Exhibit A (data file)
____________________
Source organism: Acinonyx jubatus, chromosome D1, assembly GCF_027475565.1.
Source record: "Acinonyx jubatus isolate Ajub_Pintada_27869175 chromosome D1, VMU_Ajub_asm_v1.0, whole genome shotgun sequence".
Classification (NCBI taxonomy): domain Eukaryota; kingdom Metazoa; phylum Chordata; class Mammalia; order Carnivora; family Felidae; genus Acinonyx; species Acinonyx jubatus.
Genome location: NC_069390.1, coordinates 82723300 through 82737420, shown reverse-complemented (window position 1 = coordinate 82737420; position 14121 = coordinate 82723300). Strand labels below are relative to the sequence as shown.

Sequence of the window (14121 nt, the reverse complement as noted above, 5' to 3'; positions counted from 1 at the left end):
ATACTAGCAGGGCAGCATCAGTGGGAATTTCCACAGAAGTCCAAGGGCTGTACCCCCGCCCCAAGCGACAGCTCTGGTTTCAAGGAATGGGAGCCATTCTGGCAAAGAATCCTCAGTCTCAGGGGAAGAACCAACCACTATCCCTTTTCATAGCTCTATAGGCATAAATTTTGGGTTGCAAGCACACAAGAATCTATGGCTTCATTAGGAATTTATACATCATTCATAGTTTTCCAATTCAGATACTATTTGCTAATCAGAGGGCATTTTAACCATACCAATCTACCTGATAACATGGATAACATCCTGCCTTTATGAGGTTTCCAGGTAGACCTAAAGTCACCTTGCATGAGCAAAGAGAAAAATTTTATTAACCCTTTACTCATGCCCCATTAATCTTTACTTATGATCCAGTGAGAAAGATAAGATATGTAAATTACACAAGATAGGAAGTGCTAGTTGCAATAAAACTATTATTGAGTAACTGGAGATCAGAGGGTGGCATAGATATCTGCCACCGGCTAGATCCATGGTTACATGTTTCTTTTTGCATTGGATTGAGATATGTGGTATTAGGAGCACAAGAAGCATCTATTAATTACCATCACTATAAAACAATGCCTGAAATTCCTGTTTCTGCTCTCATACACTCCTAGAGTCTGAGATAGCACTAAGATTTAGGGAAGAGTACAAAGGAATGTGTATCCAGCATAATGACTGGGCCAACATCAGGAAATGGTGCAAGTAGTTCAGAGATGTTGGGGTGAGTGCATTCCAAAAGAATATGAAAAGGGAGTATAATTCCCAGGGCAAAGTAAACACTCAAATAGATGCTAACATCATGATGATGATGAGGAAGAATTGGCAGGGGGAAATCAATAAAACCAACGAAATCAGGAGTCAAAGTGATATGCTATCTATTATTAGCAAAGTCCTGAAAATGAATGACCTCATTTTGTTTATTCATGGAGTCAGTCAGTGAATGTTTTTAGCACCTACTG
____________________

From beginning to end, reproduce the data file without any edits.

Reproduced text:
Source organism: Acinonyx jubatus, chromosome D1, assembly GCF_027475565.1.
Source record: "Acinonyx jubatus isolate Ajub_Pintada_27869175 chromosome D1, VMU_Ajub_asm_v1.0, whole genome shotgun sequence".
Classification (NCBI taxonomy): domain Eukaryota; kingdom Metazoa; phylum Chordata; class Mammalia; order Carnivora; family Felidae; genus Acinonyx; species Acinonyx jubatus.
Genome location: NC_069390.1, coordinates 82723300 through 82737420, shown reverse-complemented (window position 1 = coordinate 82737420; position 14121 = coordinate 82723300). Strand labels below are relative to the sequence as shown.

Sequence of the window (14121 nt, the reverse complement as noted above, 5' to 3'; positions counted from 1 at the left end):
ATACTAGCAGGGCAGCATCAGTGGGAATTTCCACAGAAGTCCAAGGGCTGTACCCCCGCCCCAAGCGACAGCTCTGGTTTCAAGGAATGGGAGCCATTCTGGCAAAGAATCCTCAGTCTCAGGGGAAGAACCAACCACTATCCCTTTTCATAGCTCTATAGGCATAAATTTTGGGTTGCAAGCACACAAGAATCTATGGCTTCATTAGGAATTTATACATCATTCATAGTTTTCCAATTCAGATACTATTTGCTAATCAGAGGGCATTTTAACCATACCAATCTACCTGATAACATGGATAACATCCTGCCTTTATGAGGTTTCCAGGTAGACCTAAAGTCACCTTGCATGAGCAAAGAGAAAAATTTTATTAACCCTTTACTCATGCCCCATTAATCTTTACTTATGATCCAGTGAGAAAGATAAGATATGTAAATTACACAAGATAGGAAGTGCTAGTTGCAATAAAACTATTATTGAGTAACTGGAGATCAGAGGGTGGCATAGATATCTGCCACCGGCTAGATCCATGGTTACATGTTTCTTTTTGCATTGGATTGAGATATGTGGTATTAGGAGCACAAGAAGCATCTATTAATTACCATCACTATAAAACAATGCCTGAAATTCCTGTTTCTGCTCTCATACACTCCTAGAGTCTGAGATAGCACTAAGATTTAGGGAAGAGTACAAAGGAATGTGTATCCAGCATAATGACTGGGCCAACATCAGGAAATGGTGCAAGTAGTTCAGAGATGTTGGGGTGAGTGCATTCCAAAAGAATATGAAAAGGGAGTATAATTCCCAGGGCAAAGTAAACACTCAAATAGATGCTAACATCATGATGATGATGAGGAAGAATTGGCAGGGGGAAATCAATAAAACCAACGAAATCAGGAGTCAAAGTGATATGCTATCTATTATTAGCAAAGTCCTGAAAATGAATGACCTCATTTTGTTTATTCATGGAGTCAGTCAGTGAATGTTTTTAGCACCTACTG